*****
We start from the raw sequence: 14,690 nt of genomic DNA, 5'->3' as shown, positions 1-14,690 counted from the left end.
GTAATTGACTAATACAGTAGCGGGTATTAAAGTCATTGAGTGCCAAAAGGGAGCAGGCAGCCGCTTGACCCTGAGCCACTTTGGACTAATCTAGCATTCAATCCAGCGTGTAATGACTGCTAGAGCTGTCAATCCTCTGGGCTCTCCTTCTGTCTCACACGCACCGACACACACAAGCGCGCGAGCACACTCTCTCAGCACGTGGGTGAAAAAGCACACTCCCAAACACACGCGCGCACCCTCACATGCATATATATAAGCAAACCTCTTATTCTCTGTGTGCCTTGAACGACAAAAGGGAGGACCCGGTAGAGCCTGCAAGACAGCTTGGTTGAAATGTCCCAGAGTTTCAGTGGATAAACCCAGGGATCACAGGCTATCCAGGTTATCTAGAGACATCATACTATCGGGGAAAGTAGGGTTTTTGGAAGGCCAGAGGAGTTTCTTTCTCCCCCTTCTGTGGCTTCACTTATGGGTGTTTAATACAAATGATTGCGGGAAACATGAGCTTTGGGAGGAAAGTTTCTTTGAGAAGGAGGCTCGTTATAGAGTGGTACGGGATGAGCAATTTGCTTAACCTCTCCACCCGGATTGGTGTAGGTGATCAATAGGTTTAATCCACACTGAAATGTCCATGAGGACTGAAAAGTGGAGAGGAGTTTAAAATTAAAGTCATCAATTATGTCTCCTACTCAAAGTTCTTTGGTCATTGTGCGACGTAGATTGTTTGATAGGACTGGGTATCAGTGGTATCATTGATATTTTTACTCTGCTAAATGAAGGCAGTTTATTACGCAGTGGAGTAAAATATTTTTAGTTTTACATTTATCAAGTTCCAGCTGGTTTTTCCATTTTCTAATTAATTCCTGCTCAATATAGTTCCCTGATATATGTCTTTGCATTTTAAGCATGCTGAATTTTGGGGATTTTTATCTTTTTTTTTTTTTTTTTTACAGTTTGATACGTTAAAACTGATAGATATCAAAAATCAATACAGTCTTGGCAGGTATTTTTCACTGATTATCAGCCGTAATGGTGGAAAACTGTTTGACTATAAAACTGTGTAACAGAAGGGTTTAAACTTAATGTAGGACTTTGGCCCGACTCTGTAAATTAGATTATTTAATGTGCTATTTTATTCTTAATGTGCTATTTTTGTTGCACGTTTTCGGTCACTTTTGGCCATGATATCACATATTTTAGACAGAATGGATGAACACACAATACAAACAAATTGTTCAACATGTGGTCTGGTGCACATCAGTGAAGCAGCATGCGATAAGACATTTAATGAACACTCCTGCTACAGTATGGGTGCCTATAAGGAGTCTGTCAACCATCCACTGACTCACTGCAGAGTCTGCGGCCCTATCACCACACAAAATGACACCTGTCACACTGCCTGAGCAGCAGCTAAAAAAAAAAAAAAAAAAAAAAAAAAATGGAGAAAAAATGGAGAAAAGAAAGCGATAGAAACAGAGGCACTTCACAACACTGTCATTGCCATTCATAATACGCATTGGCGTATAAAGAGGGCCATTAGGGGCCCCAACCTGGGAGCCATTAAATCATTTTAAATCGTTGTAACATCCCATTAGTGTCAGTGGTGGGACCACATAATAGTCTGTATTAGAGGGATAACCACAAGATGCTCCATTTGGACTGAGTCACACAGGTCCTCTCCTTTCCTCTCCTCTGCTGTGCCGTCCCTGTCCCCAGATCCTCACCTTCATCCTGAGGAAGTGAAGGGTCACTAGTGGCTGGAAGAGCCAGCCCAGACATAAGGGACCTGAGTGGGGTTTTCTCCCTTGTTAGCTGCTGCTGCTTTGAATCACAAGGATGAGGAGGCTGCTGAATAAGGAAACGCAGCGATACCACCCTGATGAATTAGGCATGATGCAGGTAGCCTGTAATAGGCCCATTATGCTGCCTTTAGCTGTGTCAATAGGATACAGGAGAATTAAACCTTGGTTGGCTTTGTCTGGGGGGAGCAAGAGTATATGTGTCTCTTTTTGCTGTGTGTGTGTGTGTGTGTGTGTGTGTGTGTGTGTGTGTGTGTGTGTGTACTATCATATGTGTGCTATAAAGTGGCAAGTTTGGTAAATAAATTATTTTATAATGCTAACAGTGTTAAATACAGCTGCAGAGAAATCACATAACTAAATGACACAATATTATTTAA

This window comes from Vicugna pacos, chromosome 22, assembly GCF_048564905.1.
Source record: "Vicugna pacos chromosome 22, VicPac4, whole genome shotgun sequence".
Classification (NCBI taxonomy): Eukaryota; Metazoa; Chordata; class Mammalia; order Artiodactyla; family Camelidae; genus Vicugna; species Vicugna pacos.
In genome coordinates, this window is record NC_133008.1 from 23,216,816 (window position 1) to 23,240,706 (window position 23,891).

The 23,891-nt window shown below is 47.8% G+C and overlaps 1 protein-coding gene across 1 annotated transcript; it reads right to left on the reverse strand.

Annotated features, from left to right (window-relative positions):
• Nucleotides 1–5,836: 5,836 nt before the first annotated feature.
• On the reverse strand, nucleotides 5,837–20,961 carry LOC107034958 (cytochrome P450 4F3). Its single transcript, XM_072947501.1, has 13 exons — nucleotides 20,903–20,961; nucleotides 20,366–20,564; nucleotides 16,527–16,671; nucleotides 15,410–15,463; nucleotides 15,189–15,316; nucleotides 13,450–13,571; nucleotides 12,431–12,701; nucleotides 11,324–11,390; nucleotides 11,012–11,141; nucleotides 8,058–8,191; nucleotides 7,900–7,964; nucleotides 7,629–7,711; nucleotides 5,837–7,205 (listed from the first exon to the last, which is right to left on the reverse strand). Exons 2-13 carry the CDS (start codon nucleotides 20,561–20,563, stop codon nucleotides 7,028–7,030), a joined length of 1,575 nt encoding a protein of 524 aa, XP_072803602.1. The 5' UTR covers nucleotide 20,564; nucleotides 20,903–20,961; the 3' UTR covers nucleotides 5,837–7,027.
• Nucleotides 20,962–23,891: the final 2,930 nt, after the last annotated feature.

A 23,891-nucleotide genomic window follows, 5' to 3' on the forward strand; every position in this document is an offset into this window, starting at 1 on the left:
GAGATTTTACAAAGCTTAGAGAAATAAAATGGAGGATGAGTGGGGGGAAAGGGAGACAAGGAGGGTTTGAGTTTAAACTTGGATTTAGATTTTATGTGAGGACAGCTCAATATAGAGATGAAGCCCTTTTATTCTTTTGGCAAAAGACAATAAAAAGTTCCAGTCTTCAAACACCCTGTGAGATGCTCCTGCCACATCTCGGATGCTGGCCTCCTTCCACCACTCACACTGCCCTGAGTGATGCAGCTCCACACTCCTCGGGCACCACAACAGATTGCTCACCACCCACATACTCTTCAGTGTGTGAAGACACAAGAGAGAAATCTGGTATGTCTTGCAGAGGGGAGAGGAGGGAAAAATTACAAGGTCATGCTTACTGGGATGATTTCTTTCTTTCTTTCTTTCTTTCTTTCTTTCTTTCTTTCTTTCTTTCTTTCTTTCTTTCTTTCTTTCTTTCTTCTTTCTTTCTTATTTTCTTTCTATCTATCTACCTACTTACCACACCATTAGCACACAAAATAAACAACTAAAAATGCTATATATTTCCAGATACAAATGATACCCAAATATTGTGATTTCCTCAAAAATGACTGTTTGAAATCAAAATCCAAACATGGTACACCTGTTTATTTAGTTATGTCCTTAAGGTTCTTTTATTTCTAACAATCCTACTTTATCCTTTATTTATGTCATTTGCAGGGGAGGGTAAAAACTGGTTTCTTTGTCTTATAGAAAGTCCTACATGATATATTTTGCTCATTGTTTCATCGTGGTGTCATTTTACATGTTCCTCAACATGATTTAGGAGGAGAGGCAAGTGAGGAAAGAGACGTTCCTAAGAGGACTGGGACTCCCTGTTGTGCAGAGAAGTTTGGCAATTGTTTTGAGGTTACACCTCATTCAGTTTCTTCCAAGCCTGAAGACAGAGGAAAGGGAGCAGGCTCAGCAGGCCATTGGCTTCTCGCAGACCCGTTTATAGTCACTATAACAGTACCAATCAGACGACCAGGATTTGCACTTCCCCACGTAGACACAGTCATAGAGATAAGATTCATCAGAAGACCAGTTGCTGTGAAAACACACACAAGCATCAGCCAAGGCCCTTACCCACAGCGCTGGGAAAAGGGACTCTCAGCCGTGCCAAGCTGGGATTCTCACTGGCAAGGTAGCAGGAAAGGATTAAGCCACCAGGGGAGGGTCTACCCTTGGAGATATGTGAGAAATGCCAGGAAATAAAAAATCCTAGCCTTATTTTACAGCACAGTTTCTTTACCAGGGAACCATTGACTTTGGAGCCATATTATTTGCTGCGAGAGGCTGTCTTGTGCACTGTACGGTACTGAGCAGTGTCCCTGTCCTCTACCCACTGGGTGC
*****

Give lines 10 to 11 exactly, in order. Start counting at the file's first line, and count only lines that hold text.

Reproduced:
• On the reverse strand, nucleotides 5,837–20,961 carry LOC107034958 (cytochrome P450 4F3). Its single transcript, XM_072947501.1, has 13 exons — nucleotides 20,903–20,961; nucleotides 20,366–20,564; nucleotides 16,527–16,671; nucleotides 15,410–15,463; nucleotides 15,189–15,316; nucleotides 13,450–13,571; nucleotides 12,431–12,701; nucleotides 11,324–11,390; nucleotides 11,012–11,141; nucleotides 8,058–8,191; nucleotides 7,900–7,964; nucleotides 7,629–7,711; nucleotides 5,837–7,205 (listed from the first exon to the last, which is right to left on the reverse strand). Exons 2-13 carry the CDS (start codon nucleotides 20,561–20,563, stop codon nucleotides 7,028–7,030), a joined length of 1,575 nt encoding a protein of 524 aa, XP_072803602.1. The 5' UTR covers nucleotide 20,564; nucleotides 20,903–20,961; the 3' UTR covers nucleotides 5,837–7,027.
• Nucleotides 20,962–23,891: the final 2,930 nt, after the last annotated feature.